Here we take a worst case measure by
considering the maximum over
all valid computational paths of the number of steps taken.
Formally, time is measured as $t_M(x)=\max$ number of steps needed by $M$
to compute $x$. Thus we have a consistent definition of $\NTIME(t(n))=\{$ set
of decision problems that can be solved by a NTM in time $O(t(n))\}$ and
$\NSPACE(t(n))=\{$ set
of decision problems that can be solved by a NTM in space $O(t(n))\}$.
Of course, we are most interested in robust time and space bounds so
define classes to respect that.
The following complexity classes are analogs to their
deterministic namesakes.
\begin{itemize}
\item $\NP=\cup_{c>0} \NTIME(n^c)$
\item $\NE=\cup_{c>0} \NTIME(2^{cn})$
\item $\NEXP=\cup_{c>0} \NTIME(2^{n^c})$
\item $\NPSPACE=\cup_{c>0} \NSPACE(n^c)$
\item $\NL=\NSPACE(\log(n))$
\end{itemize}
In the coming lectures we will prove that $\PSPACE=\NPSPACE$. We will note
that, just like the deterministic model, $\NL\subset \NP \subset \NPSPACE \subset \NEXP$
and that $\NL \neq \NPSPACE$ and $\NP \neq \NEXP$.
\subsection{Universal NTM}
Just as there exists a universal deterministic Turing machine
there exists a universal Turing machine in the non-deterministic model,
an more efficient machine than its counterpart as here we can get rid of the extra
$\log$ factor of time cost. Unfortunately, with the new machine
our corresponding hierachy theorem becomes much
more complicated. We can't simply reverse the answer for easy
contradiction in a diagonalization argument.
This relates to the $\NP$, $\coNP$ problem.
Trivially, we can get the same resource bounds from our universal NTM by
using the same constructions as the deterministic model. To eliminate
the extra $\log$ factor, we have to be more clever.
\begin{theorem}
There exists a NTM $U_{\NTIME}$ such that $t_{U_{\NTIME}}(\langle M,x,0^t \rangle)=
O(\poly(|M|)t)$ and for all $t\geq t_M(x)$, $U_{\NTIME}(\langle M,x,0^t \rangle)=M(x)$.
\end{theorem}
\begin{proof}
Our machine uses two phases. In phase 1,
$U_{\NTIME}$ assumes that $M(x)$ runs in time at most $t$ and begins by guessing a computation
record for $M(x)$ and writing it down on one of its work tape. For each time step, the computation
record includes a guess for each of the following: motion (either L or R) for each of $M$’s tape
heads, new cell contents under each of $M$’s tape heads, and new internal state. The length of this
computation record is $O(\poly (|M|) · t)$.
In phase 2, we check the
validity of that sequence against memory. Thus if $\delta_j$ is the first transition that affects
tape location $a$ after transition $\delta_i$ writes to it, the content that $\delta_j$ reads
is the same that $\delta_i$ writes. Figure ~\ref{fig:Trans} demonstrates the situation where
$j=i+4$ is the first transition after $\delta_i$ wrote to location $x_i$ to read that location.
\begin{figure}
\begin{center}
\begin{tikzpicture}
\draw
(0,2) node {$\delta_j$ $ \delta_{j+1}$ $ \delta_{j+2}$ $ \delta_{j+3} $ $\delta_{j+4}$ ...}
(0,0) node[draw] {...$\vert x_{i-2} \vert x_{i-1} \vert$ $x_i$ $\vert x_{i+1} \vert x_{i+2} \vert$...};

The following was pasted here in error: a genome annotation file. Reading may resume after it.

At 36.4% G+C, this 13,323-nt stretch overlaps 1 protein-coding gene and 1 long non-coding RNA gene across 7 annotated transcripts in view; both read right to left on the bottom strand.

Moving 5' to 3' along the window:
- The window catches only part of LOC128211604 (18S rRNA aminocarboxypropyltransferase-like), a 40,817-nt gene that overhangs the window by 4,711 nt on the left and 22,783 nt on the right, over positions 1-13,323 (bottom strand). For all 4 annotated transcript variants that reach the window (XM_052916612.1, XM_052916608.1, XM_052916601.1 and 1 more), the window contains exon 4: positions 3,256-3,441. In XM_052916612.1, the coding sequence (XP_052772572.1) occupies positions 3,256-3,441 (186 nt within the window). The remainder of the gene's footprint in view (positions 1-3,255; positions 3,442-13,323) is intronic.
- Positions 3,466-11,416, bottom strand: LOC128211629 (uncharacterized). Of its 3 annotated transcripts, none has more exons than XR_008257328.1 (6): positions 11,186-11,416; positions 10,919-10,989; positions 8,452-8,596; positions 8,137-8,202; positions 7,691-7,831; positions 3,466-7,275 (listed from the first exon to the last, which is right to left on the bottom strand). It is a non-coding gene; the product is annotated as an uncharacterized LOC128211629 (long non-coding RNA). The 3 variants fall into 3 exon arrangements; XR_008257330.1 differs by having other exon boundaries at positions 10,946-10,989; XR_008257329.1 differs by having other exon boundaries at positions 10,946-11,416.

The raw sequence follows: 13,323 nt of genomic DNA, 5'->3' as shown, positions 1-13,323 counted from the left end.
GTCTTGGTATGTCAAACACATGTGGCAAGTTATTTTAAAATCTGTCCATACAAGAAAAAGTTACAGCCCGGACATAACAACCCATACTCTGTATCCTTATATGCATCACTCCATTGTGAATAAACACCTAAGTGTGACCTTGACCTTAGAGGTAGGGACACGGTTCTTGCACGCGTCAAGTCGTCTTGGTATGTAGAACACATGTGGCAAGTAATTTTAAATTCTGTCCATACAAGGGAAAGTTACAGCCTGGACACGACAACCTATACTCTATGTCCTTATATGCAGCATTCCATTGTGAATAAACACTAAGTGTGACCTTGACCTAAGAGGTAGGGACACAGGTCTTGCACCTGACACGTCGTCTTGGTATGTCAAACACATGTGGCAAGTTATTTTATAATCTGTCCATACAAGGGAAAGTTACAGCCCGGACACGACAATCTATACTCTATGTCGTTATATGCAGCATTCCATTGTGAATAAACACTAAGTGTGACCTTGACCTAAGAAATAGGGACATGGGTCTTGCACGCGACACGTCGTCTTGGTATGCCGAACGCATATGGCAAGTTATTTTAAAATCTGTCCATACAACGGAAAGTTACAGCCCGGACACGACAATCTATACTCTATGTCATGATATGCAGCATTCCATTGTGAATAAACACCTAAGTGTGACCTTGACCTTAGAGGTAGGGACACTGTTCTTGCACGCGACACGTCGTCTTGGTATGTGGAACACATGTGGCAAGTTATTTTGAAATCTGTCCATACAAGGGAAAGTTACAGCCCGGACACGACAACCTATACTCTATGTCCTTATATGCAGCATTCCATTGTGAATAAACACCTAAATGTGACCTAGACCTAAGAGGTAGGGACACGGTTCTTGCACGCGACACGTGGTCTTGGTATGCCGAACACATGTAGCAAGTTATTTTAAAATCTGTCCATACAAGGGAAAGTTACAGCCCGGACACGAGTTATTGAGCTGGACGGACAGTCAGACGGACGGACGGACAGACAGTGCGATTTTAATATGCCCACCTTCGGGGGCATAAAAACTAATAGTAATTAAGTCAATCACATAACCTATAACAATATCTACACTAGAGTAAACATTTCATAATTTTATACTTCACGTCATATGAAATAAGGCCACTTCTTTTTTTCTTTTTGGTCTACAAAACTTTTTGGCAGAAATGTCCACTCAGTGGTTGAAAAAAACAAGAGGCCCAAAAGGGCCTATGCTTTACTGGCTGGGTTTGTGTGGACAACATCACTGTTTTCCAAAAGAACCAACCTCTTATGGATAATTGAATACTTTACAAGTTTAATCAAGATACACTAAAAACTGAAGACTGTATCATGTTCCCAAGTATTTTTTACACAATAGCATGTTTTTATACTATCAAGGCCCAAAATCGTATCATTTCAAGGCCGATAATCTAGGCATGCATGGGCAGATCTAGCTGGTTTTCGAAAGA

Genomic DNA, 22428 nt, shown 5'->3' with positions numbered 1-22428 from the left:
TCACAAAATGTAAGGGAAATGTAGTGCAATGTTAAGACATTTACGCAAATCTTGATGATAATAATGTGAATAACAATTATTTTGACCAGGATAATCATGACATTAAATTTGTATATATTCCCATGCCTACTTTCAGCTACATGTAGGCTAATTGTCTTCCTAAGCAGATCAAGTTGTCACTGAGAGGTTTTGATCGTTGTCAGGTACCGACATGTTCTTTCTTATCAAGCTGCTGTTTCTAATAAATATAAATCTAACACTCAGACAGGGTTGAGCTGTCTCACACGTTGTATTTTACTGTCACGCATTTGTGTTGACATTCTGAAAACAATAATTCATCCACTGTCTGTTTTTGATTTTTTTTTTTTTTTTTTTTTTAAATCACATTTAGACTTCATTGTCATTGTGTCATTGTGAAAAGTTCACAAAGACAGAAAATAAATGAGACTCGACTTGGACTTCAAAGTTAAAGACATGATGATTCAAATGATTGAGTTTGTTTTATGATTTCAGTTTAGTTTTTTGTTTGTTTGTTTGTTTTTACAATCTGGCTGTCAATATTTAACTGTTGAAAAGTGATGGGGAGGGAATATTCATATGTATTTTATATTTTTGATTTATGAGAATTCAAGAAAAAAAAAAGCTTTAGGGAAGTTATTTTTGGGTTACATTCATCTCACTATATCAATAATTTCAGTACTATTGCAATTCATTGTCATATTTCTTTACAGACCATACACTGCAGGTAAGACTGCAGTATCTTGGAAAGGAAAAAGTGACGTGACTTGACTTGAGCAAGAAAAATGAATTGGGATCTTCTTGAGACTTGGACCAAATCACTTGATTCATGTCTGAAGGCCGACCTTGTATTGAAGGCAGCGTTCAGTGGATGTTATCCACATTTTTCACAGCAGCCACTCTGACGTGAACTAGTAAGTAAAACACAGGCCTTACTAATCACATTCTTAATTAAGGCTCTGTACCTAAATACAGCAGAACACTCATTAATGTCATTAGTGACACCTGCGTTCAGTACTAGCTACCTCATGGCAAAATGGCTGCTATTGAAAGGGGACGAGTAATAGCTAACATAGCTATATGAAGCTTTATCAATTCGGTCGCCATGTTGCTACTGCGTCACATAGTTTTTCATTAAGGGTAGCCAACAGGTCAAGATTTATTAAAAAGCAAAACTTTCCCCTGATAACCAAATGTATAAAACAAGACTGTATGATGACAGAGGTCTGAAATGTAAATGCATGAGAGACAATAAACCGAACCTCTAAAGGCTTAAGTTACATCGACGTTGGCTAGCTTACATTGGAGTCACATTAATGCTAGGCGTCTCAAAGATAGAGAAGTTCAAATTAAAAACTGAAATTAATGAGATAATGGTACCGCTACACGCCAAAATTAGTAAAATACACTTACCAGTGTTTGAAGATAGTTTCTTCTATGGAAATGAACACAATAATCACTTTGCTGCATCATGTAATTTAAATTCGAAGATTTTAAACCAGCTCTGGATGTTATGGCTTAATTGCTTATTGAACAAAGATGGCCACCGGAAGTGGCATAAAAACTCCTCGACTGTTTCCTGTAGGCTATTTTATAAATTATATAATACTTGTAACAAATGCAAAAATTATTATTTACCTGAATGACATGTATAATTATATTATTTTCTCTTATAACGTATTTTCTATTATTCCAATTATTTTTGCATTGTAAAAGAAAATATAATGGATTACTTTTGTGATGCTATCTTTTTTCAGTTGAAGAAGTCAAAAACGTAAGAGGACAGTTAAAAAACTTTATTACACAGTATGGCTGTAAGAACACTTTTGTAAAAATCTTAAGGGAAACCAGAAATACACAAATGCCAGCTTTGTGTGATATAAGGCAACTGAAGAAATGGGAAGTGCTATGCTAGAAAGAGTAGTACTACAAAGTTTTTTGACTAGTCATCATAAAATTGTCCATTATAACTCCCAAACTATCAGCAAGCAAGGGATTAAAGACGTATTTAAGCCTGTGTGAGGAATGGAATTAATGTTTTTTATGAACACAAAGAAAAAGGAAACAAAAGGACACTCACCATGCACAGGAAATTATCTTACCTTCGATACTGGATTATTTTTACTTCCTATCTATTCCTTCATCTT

\draw[->]
(-1.8,1.8) -- (-1.8,1) -- (-0.1,1) -- (-0.1,0.4);
\draw[->]
(1,1.8) -- (1,1) -- (0.1,1) -- (0.1,0.4);
\draw
(-1,1.2) node {write};
\draw
(0.5,1.2) node {read};
\end{tikzpicture}
\end{center}
\caption{Transition Validity}
\label{fig:Trans}
\end{figure}
We can check each tape individually and assume the transitions on the other tapes
are valid. Thus we can work on a fixed number of tapes no matter how
many tapes we're simulating. This lets us avoid the extra overhead incurred by the
universal deterministic Turing machine.
If there is an accepting computation path for $M(x)$ of length at most $t$, then at least
one of $U_{\NTIME}$’s guessed computation records causes it to accept as well. The guess
and check phases both run in time linear in $t$ so the time bound is
$t_{U_{\NTIME}}(\langle M,x,0^t \rangle ) = O(\poly (|M|) t)$.
\end{proof}
With respect to completeness, the problem $K_N=\{\langle M,x,0^t \rangle | M$
is a NTM that accepts in less than $t$ steps$\}$ is complete for $\NP$
under $\leq^{\log}_m$ by the same reasoning that $K_D$ was complete.
However, this is not the most intuitive problem to consider when working
with $\NP$-completeness.
The additional argument $0^t$ tells us how many transition steps to guess. If we don't
know this running time estimate we can get it efficiently by first setting
$t=2$ and doubling our estimate of $t$ after each failure by the simulation
to halt within the current time bounds.
\section{Coming Up}
Next lecture we will discuss $\NP$-completeness more, discuss more natural problems in $\NP$
such as SAT and VERTEX-COVER, introduce verifiers, and talk about $\coNP$.
Eventually, we will also look at the hierarchy theorem for non-deterministic time.
\section*{Acknowledgements}
In writing the notes for this lecture, I sampled from the notes by Tyson Williams for
lecture 2 from the Spring 2010 offering of CS~710 to revise and expand the
section on the Time Hierarchy Theorem for deterministic Turing machines,
the section on reductions, and the section on Completeness.
I similarly used the notes by Andrew Bolanowski for
lecture 3 from the Spring 2010 offering of CS~710 to improve my
section on non-determinism.
The material in the lecture notes by Matt Elder for lecture 2 from the Spring 2007 offering of
CS~810 overlap with the material presented here and offer an alternate guide.
\end{document}